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Things to do in Rugby, Warwickshire

Awaiting photographs of Rugby

Rugby is a pretty market town in Warwickshire with a population of around 62,000 people. It is on the eastern edge of the county, about 13 miles east of Coventry.

Its main claim to fame is that it gave its name to rugby football, as it was first played at Rugby School.

The town of Rugby dates back to the Iron Age and the remains of Tripontium, a Roman settlement, are also evident. In the 1086 Domesday Book it was listed as Rocheberie and by 1255 it had a charter to hold a market.

In 1567 Rugby School was founded by local grocer Lawrence Sheriff, who made his fortune in London. It is now one of the oldest and most prestigious public schools in the country. When the school became private, the Lawrence Sheriff School was founded in 1878 to provide a local education for all the boys from the town.

When the railway was built in 1838 it put Rugby on the map as a major railway junction. Industries sprang up in the area and the town's population quickly quadrupled.

Frank Whittle developed the first jet engine in 1937 and based himself at Browsover Hall on the outskirts of the town.

Present Day Rugby

The modern-day town centre has a great deal of character with mostly Victorian architecture and some more modern developments. It has numerous shops, banks and restaurants including the Browsover Fish Bar, winner of the Best Fish and Chips in the UK 2002.

The High Street and Sheep Street are traffic-free zones and have a good range of shops to complement the 1980 Clock Towers Shopping Centre and the Caldecott Retail Park which is near the town hall. In the 1960s Rugby had the second-highest number of pubs per square mile in the country.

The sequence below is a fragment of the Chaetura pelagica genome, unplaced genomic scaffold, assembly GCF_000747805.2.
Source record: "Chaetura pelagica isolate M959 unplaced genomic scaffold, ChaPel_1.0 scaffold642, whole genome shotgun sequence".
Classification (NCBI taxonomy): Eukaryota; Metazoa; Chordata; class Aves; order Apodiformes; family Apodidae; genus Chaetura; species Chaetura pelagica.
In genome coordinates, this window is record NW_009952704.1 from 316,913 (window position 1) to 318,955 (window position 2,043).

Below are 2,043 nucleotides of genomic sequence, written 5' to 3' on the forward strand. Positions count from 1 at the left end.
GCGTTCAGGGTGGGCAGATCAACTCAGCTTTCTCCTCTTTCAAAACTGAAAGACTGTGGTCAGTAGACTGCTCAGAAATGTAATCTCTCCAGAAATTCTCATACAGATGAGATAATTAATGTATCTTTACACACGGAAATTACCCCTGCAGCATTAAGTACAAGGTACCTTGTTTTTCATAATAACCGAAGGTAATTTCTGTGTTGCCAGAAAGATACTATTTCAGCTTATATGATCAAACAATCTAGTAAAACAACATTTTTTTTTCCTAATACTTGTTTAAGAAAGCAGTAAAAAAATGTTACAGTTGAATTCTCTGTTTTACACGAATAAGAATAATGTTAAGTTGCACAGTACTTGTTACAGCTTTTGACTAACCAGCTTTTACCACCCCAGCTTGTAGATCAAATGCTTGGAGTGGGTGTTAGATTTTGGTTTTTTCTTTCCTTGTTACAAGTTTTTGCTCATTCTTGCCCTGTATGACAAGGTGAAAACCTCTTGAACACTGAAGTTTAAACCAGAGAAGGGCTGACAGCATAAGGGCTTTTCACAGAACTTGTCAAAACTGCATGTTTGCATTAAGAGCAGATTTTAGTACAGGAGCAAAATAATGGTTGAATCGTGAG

St Andrew Church is the main parish church and there has been a church on that site since the 13th century. It was rebuilt in the 19th century to a design by William Butterfield who designed many of the town's important buildings. The new East Tower was added with its 182-foot high spire but the older West Tower was unchanged. It has a castle-like turret and is Rugby's oldest building, dating back to the early 13th century.

The Roman Catholic church of St Maries has the tallest spire in Warwickshire.

The surrounding area is mainly industrial and includes Rugby Cement factory, GEC and Associated Electrical Industries (AEI). Rolls Royce is also a major employer in the area.

Notable residents of Rugby include poet Rupert Brooke, actor Tim Piggott-Smith, cricketer Ian Bell and writer Lewis Carroll.

Things to do in Rugby

The area offers a host of things to do in Rugby including visiting the Rugby School Museum and the Cotemporary Art Gallery and Museum.

Rugby football fans will enjoy a trip to the Webb Ellis Rugby Football Museum.

Further afield, Coombe Country Park is a pleasant family day out. Draycote Water Reservoir and Nature Reserve is ideal for walks and picnics as is the Oxford Canal nearby. Dunchurch is the location of the Guy Fawkes House and other buildings associated with the Gunpowder Plot of 1605.

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